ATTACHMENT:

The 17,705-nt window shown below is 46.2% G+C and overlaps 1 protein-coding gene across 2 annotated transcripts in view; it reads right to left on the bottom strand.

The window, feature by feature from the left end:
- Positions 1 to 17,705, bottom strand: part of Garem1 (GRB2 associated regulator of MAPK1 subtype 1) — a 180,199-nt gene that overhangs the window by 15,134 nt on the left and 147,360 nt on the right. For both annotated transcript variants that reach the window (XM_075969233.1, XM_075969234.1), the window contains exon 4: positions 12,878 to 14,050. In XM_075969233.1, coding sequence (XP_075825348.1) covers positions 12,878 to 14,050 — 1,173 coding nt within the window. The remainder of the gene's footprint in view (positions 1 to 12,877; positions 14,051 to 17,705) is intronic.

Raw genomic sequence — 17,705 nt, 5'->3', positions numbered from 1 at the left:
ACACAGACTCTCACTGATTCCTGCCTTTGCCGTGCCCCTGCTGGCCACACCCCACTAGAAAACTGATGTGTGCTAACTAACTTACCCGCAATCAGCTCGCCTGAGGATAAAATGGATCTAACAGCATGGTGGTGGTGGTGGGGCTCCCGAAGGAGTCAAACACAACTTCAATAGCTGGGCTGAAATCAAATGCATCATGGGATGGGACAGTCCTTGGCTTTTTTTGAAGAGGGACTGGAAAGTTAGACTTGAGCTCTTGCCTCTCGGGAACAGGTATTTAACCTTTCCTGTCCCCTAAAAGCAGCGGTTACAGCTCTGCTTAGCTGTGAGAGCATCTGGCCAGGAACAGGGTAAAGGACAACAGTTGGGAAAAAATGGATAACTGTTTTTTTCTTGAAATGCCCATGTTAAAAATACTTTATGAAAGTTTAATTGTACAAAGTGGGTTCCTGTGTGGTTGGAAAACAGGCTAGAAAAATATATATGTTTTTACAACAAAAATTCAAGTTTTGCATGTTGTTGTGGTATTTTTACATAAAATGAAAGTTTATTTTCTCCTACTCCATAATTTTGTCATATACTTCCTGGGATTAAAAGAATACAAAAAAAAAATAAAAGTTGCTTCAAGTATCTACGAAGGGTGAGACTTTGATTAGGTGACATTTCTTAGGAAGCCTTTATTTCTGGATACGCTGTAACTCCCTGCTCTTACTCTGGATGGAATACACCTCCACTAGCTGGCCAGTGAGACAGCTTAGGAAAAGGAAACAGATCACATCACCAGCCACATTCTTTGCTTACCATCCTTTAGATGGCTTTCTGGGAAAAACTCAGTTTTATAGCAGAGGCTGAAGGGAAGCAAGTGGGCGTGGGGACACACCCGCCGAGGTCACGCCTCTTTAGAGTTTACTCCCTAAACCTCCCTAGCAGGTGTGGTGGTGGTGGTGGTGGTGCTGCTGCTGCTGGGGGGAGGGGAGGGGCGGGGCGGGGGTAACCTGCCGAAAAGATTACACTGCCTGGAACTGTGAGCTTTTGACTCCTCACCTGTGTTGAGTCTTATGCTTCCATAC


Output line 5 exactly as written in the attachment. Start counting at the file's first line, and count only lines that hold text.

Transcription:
ACACAGACTCTCACTGATTCCTGCCTTTGCCGTGCCCCTGCTGGCCACACCCCACTAGAAAACTGATGTGTGCTAACTAACTTACCCGCAATCAGCTCGCCTGAGGATAAAATGGATCTAACAGCATGGTGGTGGTGGTGGGGCTCCCGAAGGAGTCAAACACAACTTCAATAGCTGGGCTGAAATCAAATGCATCATGGGATGGGACAGTCCTTGGCTTTTTTTGAAGAGGGACTGGAAAGTTAGACTTGAGCTCTTGCCTCTCGGGAACAGGTATTTAACCTTTCCTGTCCCCTAAAAGCAGCGGTTACAGCTCTGCTTAGCTGTGAGAGCATCTGGCCAGGAACAGGGTAAAGGACAACAGTTGGGAAAAAATGGATAACTGTTTTTTTCTTGAAATGCCCATGTTAAAAATACTTTATGAAAGTTTAATTGTACAAAGTGGGTTCCTGTGTGGTTGGAAAACAGGCTAGAAAAATATATATGTTTTTACAACAAAAATTCAAGTTTTGCATGTTGTTGTGGTATTTTTACATAAAATGAAAGTTTATTTTCTCCTACTCCATAATTTTGTCATATACTTCCTGGGATTAAAAGAATACAAAAAAAAAATAAAAGTTGCTTCAAGTATCTACGAAGGGTGAGACTTTGATTAGGTGACATTTCTTAGGAAGCCTTTATTTCTGGATACGCTGTAACTCCCTGCTCTTACTCTGGATGGAATACACCTCCACTAGCTGGCCAGTGAGACAGCTTAGGAAAAGGAAACAGATCACATCACCAGCCACATTCTTTGCTTACCATCCTTTAGATGGCTTTCTGGGAAAAACTCAGTTTTATAGCAGAGGCTGAAGGGAAGCAAGTGGGCGTGGGGACACACCCGCCGAGGTCACGCCTCTTTAGAGTTTACTCCCTAAACCTCCCTAGCAGGTGTGGTGGTGGTGGTGGTGGTGCTGCTGCTGCTGGGGGGAGGGGAGGGGCGGGGCGGGGGTAACCTGCCGAAAAGATTACACTGCCTGGAACTGTGAGCTTTTGACTCCTCACCTGTGTTGAGTCTTATGCTTCCATAC